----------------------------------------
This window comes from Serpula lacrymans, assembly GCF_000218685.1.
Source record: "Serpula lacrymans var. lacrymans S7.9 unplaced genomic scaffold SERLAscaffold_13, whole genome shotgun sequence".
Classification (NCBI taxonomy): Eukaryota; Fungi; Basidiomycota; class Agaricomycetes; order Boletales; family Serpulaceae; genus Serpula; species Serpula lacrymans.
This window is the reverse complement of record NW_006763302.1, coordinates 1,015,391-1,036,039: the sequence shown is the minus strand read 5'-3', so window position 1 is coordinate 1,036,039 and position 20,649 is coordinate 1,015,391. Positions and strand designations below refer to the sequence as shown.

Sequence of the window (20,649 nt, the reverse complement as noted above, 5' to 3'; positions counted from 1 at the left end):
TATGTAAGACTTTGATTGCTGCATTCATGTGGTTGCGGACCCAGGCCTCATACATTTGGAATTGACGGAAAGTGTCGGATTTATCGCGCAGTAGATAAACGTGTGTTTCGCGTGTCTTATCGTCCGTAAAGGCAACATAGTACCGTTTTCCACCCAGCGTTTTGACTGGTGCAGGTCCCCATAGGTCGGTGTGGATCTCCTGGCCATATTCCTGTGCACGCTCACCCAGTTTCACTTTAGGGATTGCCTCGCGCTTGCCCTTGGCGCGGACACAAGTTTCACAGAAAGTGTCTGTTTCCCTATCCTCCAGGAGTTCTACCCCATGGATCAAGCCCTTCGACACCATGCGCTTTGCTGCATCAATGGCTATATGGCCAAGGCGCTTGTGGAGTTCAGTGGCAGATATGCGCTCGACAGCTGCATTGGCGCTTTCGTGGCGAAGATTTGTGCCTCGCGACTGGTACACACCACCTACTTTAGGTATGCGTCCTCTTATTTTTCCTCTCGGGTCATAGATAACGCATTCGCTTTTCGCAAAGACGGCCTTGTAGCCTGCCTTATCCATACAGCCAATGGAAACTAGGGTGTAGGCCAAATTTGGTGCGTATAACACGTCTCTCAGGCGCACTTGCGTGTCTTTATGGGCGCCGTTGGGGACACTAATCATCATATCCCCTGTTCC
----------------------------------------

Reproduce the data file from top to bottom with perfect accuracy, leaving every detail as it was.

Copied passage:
This window comes from Serpula lacrymans, assembly GCF_000218685.1.
Source record: "Serpula lacrymans var. lacrymans S7.9 unplaced genomic scaffold SERLAscaffold_13, whole genome shotgun sequence".
Classification (NCBI taxonomy): Eukaryota; Fungi; Basidiomycota; class Agaricomycetes; order Boletales; family Serpulaceae; genus Serpula; species Serpula lacrymans.
This window is the reverse complement of record NW_006763302.1, coordinates 1,015,391-1,036,039: the sequence shown is the minus strand read 5'-3', so window position 1 is coordinate 1,036,039 and position 20,649 is coordinate 1,015,391. Positions and strand designations below refer to the sequence as shown.

Sequence of the window (20,649 nt, the reverse complement as noted above, 5' to 3'; positions counted from 1 at the left end):
TATGTAAGACTTTGATTGCTGCATTCATGTGGTTGCGGACCCAGGCCTCATACATTTGGAATTGACGGAAAGTGTCGGATTTATCGCGCAGTAGATAAACGTGTGTTTCGCGTGTCTTATCGTCCGTAAAGGCAACATAGTACCGTTTTCCACCCAGCGTTTTGACTGGTGCAGGTCCCCATAGGTCGGTGTGGATCTCCTGGCCATATTCCTGTGCACGCTCACCCAGTTTCACTTTAGGGATTGCCTCGCGCTTGCCCTTGGCGCGGACACAAGTTTCACAGAAAGTGTCTGTTTCCCTATCCTCCAGGAGTTCTACCCCATGGATCAAGCCCTTCGACACCATGCGCTTTGCTGCATCAATGGCTATATGGCCAAGGCGCTTGTGGAGTTCAGTGGCAGATATGCGCTCGACAGCTGCATTGGCGCTTTCGTGGCGAAGATTTGTGCCTCGCGACTGGTACACACCACCTACTTTAGGTATGCGTCCTCTTATTTTTCCTCTCGGGTCATAGATAACGCATTCGCTTTTCGCAAAGACGGCCTTGTAGCCTGCCTTATCCATACAGCCAATGGAAACTAGGGTGTAGGCCAAATTTGGTGCGTATAACACGTCTCTCAGGCGCACTTGCGTGTCTTTATGGGCGCCGTTGGGGACACTAATCATCATATCCCCTGTTCC